Michelle Carpenter, the sushi chef, or itamae, at Zen Sushi in Dallas, Tex., dropped some serious knowledge on Wednesday in an Reddit AMA (Ask Me Anything) session, sharing insights from her 25 years of experience.
Carpenter isn't your traditional itamae -- she's half Japanese, half Cajun and a woman working in a male-dominated field -- but she's certainly carved out a place for herself.
Carpenter claims to be the inventor of the not-so-authentic caterpillar roll, an eel and cucumber-stuffed roll topped with avocado that's now ubiquitous in sushi restaurants across American and beyond. But, as Carpenter makes clear in her AMA, she has a great respect for tradition. Below, some of Carpenter's pearls of wisdom.
On how to tell good sushi bars from bad ones:
A lot of people tend to think that if a sushi bar is really busy, it's good. That's not always true. ... It boils down to one thing. Is the chef putting his/her name on the line? If a restaurant is promoting their rolls more than they are promoting their chef, you should be hesitant.
On untraditional sushi:
[I] have to pay the rent. I try to offer something for everyone, for varying levels and preferences. I personally don't like it, but [salmon and cream cheese] is a best-selling roll. There is place for the Philly Roll. I met the Master Itamae that invented this roll, and he is the much more traditional than I am. But he understood his audience and it took me a while to understand my audience.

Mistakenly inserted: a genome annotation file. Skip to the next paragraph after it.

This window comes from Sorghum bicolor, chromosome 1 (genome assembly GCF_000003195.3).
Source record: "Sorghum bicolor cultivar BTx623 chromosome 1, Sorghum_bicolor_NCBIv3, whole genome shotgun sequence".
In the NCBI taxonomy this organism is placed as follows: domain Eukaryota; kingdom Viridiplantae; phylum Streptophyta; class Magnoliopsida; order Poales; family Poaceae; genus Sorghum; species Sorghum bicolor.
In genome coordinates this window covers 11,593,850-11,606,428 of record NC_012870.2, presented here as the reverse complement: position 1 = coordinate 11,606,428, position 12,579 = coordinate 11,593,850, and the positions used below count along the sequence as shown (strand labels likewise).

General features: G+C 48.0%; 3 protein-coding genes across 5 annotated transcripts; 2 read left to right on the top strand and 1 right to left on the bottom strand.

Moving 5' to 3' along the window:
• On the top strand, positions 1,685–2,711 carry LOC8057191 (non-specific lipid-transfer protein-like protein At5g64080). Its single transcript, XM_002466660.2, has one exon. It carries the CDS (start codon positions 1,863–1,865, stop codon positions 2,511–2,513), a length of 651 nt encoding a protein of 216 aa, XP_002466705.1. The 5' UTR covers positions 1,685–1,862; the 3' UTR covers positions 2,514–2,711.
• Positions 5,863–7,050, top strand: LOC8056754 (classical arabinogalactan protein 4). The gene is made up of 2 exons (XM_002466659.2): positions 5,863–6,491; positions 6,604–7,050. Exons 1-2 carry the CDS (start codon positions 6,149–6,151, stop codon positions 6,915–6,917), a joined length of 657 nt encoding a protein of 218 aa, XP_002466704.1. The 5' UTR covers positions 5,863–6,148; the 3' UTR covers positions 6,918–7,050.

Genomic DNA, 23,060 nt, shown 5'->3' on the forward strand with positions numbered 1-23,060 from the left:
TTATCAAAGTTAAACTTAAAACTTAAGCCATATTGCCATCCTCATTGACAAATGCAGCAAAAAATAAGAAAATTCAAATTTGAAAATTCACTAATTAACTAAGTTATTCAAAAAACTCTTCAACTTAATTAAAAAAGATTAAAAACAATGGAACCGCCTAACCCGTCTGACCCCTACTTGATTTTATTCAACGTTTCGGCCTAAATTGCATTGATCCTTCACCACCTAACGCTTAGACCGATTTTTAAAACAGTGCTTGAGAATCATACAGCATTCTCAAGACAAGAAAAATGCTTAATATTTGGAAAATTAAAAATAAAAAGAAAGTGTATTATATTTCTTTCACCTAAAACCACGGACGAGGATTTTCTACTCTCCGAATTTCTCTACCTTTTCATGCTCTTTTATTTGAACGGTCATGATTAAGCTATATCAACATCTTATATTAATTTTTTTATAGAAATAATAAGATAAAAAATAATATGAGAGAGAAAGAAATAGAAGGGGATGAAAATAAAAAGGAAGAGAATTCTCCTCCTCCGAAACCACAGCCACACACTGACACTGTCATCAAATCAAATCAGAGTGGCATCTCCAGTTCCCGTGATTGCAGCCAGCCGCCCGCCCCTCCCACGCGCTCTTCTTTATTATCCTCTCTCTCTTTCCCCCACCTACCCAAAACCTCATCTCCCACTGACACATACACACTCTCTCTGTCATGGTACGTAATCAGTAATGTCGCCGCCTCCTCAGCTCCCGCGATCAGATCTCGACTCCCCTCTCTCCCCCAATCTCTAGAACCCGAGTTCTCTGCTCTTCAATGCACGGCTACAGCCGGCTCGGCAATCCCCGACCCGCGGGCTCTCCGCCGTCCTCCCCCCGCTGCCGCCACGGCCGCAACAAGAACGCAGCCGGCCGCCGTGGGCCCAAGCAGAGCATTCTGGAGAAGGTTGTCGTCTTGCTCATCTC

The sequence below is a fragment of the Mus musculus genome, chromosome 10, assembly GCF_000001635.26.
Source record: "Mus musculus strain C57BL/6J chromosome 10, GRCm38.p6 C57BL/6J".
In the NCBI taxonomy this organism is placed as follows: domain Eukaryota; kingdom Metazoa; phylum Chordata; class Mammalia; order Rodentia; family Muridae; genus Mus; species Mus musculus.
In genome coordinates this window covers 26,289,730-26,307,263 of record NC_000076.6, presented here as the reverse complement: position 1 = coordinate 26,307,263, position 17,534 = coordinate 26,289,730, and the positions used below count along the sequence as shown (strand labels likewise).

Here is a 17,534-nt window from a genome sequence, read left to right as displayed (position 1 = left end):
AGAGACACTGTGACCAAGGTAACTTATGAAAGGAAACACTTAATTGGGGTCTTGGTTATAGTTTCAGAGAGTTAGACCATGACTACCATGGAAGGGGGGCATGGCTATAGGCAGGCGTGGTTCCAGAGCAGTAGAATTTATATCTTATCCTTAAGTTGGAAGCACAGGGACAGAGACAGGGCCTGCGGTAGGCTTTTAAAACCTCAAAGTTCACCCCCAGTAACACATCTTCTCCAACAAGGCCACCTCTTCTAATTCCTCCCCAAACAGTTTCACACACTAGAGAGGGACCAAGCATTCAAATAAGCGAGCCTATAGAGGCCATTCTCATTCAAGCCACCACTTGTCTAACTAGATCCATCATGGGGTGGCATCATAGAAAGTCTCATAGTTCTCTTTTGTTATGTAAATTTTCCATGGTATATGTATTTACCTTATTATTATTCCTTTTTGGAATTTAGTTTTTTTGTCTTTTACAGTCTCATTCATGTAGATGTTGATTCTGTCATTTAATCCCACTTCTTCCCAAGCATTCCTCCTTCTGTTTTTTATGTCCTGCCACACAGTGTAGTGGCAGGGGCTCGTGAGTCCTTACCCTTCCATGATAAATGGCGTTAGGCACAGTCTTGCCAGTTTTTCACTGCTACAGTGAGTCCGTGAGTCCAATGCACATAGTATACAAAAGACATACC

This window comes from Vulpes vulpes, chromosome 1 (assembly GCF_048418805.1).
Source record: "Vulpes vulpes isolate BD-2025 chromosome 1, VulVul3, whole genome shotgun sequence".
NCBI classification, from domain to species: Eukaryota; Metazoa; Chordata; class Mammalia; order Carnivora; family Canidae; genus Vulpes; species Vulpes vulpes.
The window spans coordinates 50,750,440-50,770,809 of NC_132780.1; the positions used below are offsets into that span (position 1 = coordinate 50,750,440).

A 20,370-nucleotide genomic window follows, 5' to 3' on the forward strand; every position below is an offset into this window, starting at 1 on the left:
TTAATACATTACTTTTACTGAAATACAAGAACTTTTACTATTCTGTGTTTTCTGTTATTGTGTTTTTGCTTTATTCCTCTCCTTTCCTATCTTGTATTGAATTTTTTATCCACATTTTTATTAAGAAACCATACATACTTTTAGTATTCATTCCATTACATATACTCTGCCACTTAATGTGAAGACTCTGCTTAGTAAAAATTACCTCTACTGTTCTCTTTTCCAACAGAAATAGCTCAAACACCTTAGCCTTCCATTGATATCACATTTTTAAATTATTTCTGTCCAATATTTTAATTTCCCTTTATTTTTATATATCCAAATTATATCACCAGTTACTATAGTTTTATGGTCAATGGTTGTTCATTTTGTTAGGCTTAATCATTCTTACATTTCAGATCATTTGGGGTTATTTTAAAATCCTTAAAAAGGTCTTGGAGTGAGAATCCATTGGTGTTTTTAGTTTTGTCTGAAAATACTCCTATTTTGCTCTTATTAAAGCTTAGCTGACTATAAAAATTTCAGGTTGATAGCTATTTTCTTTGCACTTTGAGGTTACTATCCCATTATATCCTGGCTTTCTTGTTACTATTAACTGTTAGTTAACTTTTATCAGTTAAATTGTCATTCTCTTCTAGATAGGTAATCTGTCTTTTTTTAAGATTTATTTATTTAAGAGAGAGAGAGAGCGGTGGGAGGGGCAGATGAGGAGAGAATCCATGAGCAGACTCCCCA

On being a woman in a male-dominated field:
Everyone gets treated like crap, but some went out of their way to make my experience miserable. I never in my wildest dreams imagined what would happen last year: A chauvinist chef that I once with, who hit me twice, actually applied for a job at ZEN. My revenge fantasy from 20+ years ago came true, but I didn't feel good. I felt sorry for him.
On the myth that hand temperature affects the taste of the sushi:
Some studies have shown that women's hands are colder. Male-dominated Japanese society perpetuated that. It makes no difference.
On mean sushi chefs:
Itamaes are naturally ego-maniacs. In Japans, being an Itamae is the best chef you can possibly be. It has ranking and draws a lot of respect. It is because the training process is so rigorous and takes 8 years. That's 8 years of very bad treatment. Once you make it, you have a (false?) sense of superiority. So you get grumpy at stupid people, stupid questions or stupid requests.
Read the rest of Carpenter's AMA here.
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